As the year is drawing to an end, at Heepsy we have taken a look at the top hashtags of 2020. Although many of the most popular Instagram hashtags recur every year, we have recently seen the rise of both newer and previously less popular hashtags.
If you’re not already a frequent hashtag user, then don’t worry, as we will take a look at some successful campaigns, and highlight why you shouldn’t overlook the importance of using hashtags in your next post.
What are hashtags used for?
Hashtags have been around for a long time, but became popular on social media in 2009, with Twitter being the first platform to embrace them. Beneficial for anyone using social media, whether an influencer or not, hashtags help to spread your Instagram posts to other like-minded people across the world.
When using hashtags, your posts are grouped with similar content from other accounts using the same hashtags. So, when an Instagram user is searching for a specific type of content, for example fitness inspired posts, they can search #fitness, or #workout, and see all photos and videos that have used this hashtag within the caption.
How to use hashtags effectively
However, although fairly simple to use, there are some tricks to make sure your hashtags are effective. Using the most popular one doesn’t necessarily make it the best. If there are millions of photos using a hashtag such as #love, then your post could get lost within these, and easily go unseen.
Instagram provides a guide on how to get discovered on Instagram by breaking hashtags down into nine different types:
- Indicating a product or service
- Indicating a niche industry
- For communities in your industry
- For special events or seasons
- Phrases relevant to what you do
Although it is suggested to use a variety of hashtags, up to the limit of 30, be careful that you are not using irrelevant hashtags that could damage your business or individual profile. Often when using a hashtag to search for something specific, you can be overwhelmed with unrelated posts that make it difficult to find what you are looking for.
So, we suggest that you consider using more specific hashtags. In this instance, rather than #food, which is clearly used across various types of posts, go for something like #bbqfood, #nycbbqfood, #bbqstreetfood, or #bbqfoodtruck to make your post stand out. Keep in mind that on Instagram you can now follow hashtags, meaning that posts using this hashtag will begin appearing on your home feed. So as a brand, using a unique hashtag will mean that there is a higher chance your posts will appear on the home feed of users who might be interested in your product.
Top 20 hashtags of 2020
There’s never been a better year to round up by looking at not only the most mentioned brands on Instagram, but also the most used hashtags. Influencer marketing is on the rise and social media usage has significantly increased, particularly due to the impact of the pandemic this year. As a highly visual platform, users have been taking to Instagram with more time on their hands to share some of their new interests, and eye-catching snaps.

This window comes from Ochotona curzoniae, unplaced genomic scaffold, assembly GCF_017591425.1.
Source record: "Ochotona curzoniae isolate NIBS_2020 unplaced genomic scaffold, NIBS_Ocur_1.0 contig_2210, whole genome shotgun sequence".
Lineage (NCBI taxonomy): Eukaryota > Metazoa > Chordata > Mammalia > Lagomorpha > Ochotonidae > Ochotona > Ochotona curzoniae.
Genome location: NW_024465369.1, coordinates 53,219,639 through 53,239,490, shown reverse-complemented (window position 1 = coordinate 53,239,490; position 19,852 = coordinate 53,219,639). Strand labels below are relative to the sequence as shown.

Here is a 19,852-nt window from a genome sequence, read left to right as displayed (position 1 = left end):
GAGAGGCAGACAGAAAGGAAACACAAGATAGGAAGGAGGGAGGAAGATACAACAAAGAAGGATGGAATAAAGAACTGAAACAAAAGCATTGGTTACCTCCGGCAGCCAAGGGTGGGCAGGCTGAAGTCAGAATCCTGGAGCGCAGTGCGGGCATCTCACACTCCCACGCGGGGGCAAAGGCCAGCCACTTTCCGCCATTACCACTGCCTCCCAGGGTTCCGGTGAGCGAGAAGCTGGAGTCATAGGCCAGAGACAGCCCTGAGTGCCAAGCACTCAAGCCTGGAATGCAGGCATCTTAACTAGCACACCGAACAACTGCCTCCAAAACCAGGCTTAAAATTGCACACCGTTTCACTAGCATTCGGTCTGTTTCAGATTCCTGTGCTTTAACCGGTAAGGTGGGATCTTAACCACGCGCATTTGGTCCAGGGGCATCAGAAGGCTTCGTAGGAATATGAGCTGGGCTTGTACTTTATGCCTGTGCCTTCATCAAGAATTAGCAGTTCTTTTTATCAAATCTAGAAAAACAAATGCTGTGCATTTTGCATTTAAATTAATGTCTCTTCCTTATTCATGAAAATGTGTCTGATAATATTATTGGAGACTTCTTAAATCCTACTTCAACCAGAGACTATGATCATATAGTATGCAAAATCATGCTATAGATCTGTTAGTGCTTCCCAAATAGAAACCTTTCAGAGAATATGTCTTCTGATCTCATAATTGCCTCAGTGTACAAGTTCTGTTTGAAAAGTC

According to Heepsy, the top 20 hashtags of 2020 are:
Most of the top 20 hashtags are consistently popular year-on-year. Hashtags like #love, with 1.9 billion posts, and #instagood with 1.2 billion posts, are captioned on posts across a variety of categories.
However, this year we have seen the increasing popularity of hashtags such as #fitness, #makeup, #handmade, and #food. These have, of course, been popular for years, but the difference this year is that these hashtags are being used by a much broader range of Instagram users, and not just by Instagram influencers. Spending more time at home has seen people taking up new interests, such as cooking, becoming active with home workouts, practising new make-up techniques, or learning how to hand-make things like jewellery or clothes.
Brands successfully using hashtags
Businesses can benefit in many ways from using hashtags on Instagram and other social media platforms. This not only encourages a wider reach, but helps to build brand awareness. It makes it easier to analyse the campaign with Instagram insights, and build a sense of community by involving their followers, therefore improving account engagement.
Back in 2011, Coca Cola launched their #shareacoke campaign, and with 650,218 posts on Instagram this hashtag is still widely shared today. The campaign originated when the coke bottle label displayed the words “share a coke with” plus a name. The aim was to create relationships with customers and encourage gift giving of the drink. More recently, the company has introduced a new campaign to reach the market in Belgium, working with 12 Belgian influencers to include the @cocacolabelgium and #cokeambassador tags in their posts.
Coors Light launched a campaign earlier this year where they gave away 500,000 beers to customers who used the #CouldUseABeer hashtag during lockdown in April. This campaign instead used Twitter as the primary platform, however, it is a great example of how timing is essential to the success of a social media campaign. Coors Light jumped on the chance to build brand awareness by offering this giveaway campaign while people were unable to head out to the bars for a beer, and it spread quickly across social media platforms.
What a year it’s been! If you feel a bit more clued up on how to use hashtags and are interested in creating a campaign for your brand, then you’ll want to find influencers with Heepsy that can help you.
And remember, the most popular hashtags aren’t necessarily the best for your brand!